But Mr Curran said he was planning legislation and wanted the Government to be one step ahead of other countries to prevent Ireland becoming a dumping ground for the drugs.

    "In the Isle of Man, they have no head shops but they still have these psychoactive substances available and they are purchased through internet sales," he said.

    "While I can't technically ban head shops, there are other things we're looking at doing.

    "With respect of (the Department of) Enterprise, Trade and Employment, I specifically asked them to have a look at our consumer protection legislation. People are going into shops and buying bath salts and plant foods and everybody knows that's not what they are at all.

    Highs

    "If someone could have adverse effects; they could sue the shop," he added.

    "I've asked the Department of Environment to have a look at our planning legislation. At the moment, a head shop can open in any retail premises," he said.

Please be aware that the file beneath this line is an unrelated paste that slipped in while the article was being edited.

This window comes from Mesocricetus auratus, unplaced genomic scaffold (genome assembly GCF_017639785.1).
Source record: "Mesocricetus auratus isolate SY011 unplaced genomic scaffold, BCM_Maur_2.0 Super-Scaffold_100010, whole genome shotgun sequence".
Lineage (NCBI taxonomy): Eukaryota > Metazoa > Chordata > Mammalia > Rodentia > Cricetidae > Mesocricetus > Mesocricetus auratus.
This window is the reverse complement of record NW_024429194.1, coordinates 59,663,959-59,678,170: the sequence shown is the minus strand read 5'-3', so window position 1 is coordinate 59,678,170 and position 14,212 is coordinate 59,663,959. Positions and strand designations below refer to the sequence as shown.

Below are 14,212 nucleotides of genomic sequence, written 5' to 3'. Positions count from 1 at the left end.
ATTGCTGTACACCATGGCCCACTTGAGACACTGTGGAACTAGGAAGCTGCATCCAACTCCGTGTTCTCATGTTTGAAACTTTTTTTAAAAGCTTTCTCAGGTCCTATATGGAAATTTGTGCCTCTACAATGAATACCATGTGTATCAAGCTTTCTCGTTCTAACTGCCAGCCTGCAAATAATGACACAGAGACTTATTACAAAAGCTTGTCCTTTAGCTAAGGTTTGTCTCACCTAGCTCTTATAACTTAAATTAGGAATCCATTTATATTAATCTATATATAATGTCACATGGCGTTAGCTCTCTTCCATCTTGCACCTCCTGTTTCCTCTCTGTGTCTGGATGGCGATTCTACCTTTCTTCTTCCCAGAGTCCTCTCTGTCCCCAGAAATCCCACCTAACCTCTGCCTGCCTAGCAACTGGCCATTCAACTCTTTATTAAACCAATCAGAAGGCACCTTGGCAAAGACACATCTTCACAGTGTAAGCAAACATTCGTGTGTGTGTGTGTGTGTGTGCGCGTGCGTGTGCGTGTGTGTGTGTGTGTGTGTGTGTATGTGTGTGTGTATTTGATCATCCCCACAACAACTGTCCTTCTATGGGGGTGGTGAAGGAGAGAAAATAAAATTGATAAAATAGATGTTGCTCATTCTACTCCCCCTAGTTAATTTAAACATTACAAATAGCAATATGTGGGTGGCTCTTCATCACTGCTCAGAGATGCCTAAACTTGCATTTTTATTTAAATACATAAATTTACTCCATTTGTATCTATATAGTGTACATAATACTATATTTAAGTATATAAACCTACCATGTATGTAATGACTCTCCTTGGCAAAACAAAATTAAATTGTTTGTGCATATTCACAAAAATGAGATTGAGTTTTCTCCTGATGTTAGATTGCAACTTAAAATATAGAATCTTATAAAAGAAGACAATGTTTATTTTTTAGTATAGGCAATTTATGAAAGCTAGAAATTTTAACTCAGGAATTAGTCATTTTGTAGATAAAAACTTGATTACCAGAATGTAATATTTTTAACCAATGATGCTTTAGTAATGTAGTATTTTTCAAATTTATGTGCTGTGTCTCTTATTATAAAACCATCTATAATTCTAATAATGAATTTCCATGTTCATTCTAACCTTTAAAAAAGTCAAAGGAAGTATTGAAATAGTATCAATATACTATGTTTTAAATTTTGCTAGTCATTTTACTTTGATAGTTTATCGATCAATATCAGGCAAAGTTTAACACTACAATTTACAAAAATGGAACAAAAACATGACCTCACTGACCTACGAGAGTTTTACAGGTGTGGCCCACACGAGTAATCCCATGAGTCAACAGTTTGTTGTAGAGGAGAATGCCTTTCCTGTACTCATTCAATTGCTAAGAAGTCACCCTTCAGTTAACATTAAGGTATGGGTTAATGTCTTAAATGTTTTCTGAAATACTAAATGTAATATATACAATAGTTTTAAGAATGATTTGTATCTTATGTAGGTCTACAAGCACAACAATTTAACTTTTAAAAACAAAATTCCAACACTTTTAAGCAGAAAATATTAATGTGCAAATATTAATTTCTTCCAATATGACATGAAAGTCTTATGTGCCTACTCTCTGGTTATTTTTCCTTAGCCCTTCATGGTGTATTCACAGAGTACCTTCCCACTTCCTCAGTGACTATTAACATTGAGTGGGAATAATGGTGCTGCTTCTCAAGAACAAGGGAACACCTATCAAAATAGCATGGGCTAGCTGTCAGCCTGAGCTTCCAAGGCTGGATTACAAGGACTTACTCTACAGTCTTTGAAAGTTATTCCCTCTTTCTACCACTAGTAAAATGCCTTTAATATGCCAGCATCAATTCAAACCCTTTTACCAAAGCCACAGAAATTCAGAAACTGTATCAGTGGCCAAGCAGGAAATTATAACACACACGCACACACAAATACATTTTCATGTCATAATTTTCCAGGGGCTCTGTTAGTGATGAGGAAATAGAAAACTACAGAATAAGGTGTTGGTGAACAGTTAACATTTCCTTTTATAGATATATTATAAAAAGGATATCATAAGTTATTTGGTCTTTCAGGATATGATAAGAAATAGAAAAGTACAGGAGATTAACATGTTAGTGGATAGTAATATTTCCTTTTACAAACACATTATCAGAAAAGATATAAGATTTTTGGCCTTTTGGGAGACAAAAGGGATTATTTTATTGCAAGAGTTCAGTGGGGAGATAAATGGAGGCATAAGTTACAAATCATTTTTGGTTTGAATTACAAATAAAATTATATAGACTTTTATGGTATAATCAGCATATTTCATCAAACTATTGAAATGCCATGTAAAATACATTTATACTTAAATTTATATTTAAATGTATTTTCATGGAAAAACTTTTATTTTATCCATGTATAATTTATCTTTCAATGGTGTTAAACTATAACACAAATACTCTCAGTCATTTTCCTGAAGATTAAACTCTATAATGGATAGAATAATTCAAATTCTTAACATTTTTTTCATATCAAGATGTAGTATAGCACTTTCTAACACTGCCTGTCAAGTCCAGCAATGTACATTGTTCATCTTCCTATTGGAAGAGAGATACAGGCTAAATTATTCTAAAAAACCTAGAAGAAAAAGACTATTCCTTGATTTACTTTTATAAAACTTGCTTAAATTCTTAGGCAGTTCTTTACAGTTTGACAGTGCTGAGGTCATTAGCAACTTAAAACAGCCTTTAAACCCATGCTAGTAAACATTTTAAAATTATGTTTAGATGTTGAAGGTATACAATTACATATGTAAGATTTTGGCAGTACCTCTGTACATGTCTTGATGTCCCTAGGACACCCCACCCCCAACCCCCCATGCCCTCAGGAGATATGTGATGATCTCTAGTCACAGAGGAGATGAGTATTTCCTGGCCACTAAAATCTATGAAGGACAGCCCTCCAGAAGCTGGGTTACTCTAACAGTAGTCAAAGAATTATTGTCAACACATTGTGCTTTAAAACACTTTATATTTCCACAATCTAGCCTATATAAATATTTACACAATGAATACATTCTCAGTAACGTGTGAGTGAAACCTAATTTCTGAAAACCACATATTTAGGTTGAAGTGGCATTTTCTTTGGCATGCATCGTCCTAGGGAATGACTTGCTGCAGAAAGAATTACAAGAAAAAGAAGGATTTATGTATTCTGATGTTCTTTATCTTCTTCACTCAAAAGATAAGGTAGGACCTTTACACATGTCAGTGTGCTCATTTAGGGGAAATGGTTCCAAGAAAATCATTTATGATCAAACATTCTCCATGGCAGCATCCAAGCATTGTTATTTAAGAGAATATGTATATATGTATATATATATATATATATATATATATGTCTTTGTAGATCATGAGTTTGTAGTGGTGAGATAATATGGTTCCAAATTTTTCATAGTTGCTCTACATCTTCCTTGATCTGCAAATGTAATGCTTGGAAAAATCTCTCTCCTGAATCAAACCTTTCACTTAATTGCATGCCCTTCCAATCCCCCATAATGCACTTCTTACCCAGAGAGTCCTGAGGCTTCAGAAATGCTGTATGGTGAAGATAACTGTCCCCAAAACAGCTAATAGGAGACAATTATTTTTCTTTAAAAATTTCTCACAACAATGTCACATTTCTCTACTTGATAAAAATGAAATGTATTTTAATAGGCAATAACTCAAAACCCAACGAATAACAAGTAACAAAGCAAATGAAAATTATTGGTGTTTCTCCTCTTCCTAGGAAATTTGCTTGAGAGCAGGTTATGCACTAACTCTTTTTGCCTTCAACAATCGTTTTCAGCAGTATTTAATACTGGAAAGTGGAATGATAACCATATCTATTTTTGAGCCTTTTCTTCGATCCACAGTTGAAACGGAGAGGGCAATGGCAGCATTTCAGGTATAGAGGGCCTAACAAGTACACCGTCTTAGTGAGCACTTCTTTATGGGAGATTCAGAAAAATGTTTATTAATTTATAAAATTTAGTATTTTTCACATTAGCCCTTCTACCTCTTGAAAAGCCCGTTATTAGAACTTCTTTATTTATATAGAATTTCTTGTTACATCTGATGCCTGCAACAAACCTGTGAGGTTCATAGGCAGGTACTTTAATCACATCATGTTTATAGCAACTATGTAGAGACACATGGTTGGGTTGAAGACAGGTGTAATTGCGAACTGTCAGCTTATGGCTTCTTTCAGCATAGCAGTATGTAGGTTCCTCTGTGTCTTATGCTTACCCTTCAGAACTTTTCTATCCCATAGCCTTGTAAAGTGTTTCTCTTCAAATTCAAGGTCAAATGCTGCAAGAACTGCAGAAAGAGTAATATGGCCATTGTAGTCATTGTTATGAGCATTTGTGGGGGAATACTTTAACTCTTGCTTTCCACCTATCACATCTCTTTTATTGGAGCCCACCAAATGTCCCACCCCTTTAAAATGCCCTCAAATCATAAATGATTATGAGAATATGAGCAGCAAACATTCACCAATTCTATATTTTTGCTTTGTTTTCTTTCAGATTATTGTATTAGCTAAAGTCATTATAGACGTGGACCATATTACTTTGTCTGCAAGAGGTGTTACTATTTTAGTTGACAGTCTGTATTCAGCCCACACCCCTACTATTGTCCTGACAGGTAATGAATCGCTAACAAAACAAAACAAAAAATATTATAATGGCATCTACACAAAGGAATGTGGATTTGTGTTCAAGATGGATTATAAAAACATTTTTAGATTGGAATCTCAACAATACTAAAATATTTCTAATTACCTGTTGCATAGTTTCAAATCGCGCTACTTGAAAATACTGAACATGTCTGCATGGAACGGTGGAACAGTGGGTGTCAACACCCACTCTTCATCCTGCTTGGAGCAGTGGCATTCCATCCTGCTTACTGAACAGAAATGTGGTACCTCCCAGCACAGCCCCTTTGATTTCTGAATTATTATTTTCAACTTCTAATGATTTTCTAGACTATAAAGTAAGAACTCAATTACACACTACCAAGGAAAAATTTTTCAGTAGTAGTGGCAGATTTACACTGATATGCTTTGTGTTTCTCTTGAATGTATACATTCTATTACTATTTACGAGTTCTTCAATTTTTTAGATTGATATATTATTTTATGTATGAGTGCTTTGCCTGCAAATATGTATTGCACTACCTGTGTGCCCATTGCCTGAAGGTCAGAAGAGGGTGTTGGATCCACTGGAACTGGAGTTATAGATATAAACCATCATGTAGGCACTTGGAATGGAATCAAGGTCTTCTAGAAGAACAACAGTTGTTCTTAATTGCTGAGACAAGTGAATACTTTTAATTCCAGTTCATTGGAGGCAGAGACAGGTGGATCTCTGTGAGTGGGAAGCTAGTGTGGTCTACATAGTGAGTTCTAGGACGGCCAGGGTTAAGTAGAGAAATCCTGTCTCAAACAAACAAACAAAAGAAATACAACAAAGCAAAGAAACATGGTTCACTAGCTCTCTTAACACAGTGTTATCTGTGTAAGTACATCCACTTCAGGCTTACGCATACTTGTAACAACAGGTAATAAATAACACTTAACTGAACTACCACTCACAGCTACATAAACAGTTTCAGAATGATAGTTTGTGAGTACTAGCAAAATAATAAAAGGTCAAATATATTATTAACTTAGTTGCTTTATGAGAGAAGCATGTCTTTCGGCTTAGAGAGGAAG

"Under planning law there is no difference between a newsagents and a shop selling psychoactive substances or legal highs."

    A requirement for specific permission, as is the case with off-licences, would give local authorities a say in the opening of head shops.

    It would also allow them to impose opening-hour restrictions on head shops.

    By Fiach Kelly Political Correspondent
    Saturday February 27 2010
    http://www.independent.ie/national-news/head-shops-face-threat-of-lawsuits-but-wont-be-closed-2082519.html
  5. John Doe
    I wonder how he kept a straight face as he said that??
  6. babylou
    is it very bad to smoke couple of these when house and kids r all sorted or is it wrong d cat loves it but i dont know what to advise her
  7. Smeg
    Swim feels that, perhaps, politicians can be so opportunely and insincerely sanctimonious that they'd try to ban rain if it was popular to demonise and lynch it.